Good morning, y’all. Well as far as sit ins goes, Woolworths has nothing to worry about. It was a step in the right direction, though. Somebody in Congress has to do something besides throw their hands up in the air and say we’re powerless to make a change. My goodness, we overturned prohibition, which was a law close to the hearts and minds of all of the right wing religious nuts of the day. I guess it’s easier to give access than to take it away; particularly when there’s a huge industry behind the access movement.
Speaking of access brings us back to our retelling of the history of the Little Church in the Valley. It is the Sunday following the Summer Revival 2010. Reverend Daniel is standing at the pulpit waiting for the choir to finish the Gathering Hymn. Reverend Daniel listened with pride to the sound of his son’s deep bass voice emphasizing the lyrics. Immediately after the choir sang the verse, “Love lifted me”, Bubba would chime in with, “But me”, giving the song a deeper meaning than the songwriters had envisioned.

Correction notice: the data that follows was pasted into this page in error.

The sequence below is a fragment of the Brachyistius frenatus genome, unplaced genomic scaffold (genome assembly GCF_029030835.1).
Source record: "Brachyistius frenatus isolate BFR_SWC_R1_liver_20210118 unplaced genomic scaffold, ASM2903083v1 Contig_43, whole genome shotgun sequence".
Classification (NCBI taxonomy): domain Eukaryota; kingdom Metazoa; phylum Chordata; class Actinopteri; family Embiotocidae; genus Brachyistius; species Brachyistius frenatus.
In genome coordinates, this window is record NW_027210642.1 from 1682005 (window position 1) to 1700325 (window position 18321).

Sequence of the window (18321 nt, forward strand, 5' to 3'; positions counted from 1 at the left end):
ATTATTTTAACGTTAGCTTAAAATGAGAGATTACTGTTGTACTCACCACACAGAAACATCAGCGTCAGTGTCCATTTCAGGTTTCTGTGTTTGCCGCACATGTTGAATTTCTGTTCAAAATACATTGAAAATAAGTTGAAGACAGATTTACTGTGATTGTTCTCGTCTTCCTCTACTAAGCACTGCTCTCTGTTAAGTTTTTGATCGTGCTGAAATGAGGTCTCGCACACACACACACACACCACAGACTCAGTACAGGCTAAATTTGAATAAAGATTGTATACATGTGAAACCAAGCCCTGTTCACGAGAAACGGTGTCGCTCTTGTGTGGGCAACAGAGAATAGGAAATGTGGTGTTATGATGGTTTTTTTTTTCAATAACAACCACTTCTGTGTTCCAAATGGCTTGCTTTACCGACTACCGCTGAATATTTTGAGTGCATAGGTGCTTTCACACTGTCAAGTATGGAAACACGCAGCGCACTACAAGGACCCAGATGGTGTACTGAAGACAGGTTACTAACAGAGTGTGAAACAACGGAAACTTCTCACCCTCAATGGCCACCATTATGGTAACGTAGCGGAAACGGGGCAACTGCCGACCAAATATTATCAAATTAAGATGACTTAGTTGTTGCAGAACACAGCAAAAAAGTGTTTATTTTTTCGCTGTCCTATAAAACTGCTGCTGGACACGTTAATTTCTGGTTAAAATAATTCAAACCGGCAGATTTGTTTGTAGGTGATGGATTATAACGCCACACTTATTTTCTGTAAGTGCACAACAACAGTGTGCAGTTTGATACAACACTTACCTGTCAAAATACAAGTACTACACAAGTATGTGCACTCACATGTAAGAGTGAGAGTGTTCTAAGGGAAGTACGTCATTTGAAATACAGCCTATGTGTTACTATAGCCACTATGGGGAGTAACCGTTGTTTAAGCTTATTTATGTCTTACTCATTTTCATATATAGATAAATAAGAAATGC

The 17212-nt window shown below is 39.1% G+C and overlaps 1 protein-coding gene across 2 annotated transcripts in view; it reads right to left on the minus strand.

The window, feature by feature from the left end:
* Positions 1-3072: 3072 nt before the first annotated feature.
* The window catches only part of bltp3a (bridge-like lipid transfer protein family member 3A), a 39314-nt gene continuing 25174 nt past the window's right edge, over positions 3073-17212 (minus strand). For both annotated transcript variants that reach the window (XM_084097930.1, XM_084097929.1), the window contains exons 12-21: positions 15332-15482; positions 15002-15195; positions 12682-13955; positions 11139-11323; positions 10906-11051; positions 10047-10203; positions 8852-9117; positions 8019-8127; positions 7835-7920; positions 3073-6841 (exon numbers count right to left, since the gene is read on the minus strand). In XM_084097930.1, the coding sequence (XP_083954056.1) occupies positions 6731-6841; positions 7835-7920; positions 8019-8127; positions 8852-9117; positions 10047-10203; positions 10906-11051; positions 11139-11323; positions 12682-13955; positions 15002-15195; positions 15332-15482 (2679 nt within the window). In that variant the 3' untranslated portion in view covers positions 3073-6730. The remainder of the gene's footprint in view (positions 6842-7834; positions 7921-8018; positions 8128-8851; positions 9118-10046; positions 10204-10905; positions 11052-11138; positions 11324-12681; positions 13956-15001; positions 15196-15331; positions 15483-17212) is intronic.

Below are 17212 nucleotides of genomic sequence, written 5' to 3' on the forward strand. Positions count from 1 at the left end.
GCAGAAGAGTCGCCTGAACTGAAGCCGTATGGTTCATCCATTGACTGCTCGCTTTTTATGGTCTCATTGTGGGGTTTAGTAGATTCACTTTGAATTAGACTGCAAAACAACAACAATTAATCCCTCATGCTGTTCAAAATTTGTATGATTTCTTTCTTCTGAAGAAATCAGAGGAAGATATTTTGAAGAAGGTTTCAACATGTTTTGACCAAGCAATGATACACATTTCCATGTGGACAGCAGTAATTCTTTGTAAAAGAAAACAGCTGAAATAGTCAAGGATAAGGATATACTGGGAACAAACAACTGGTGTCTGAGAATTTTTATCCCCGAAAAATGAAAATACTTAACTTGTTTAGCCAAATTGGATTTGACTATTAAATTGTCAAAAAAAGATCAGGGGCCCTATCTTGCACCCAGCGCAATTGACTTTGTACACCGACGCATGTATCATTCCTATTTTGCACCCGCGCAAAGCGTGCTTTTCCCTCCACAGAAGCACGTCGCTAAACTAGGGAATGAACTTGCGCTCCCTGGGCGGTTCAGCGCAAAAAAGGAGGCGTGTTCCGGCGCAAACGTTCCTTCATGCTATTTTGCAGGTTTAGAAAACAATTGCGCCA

“Love lifted me! (but me) Love lifted me! (but me)
When nothing else could help,
Love lifted me. (but me)
Love lifted me! (but me) Love lifted me! (but me)
When nothing else could help
Love lifted me. (but me)
The choir sat, and Reverend Daniel looked out over a two thirds filled auditorium. It was a very good turnout, with quite a few new faces. The Reverend cleared his throat, and in a voice that bespoke strongly of his cigarette habit, he addressed the congregation.
“Friends, we have come to a fork in the road, and I will not be leading you on the next part of the journey.” “It has been my pleasure, my honor, to minister to the congregation here for nearly fifty years.” “Forty-six years to be exact, but only me and a couple of the Elders can verify my attendance.” “And, Granny Waller, of course.” The Reverend smiled at the church’s oldest member who sat front row center.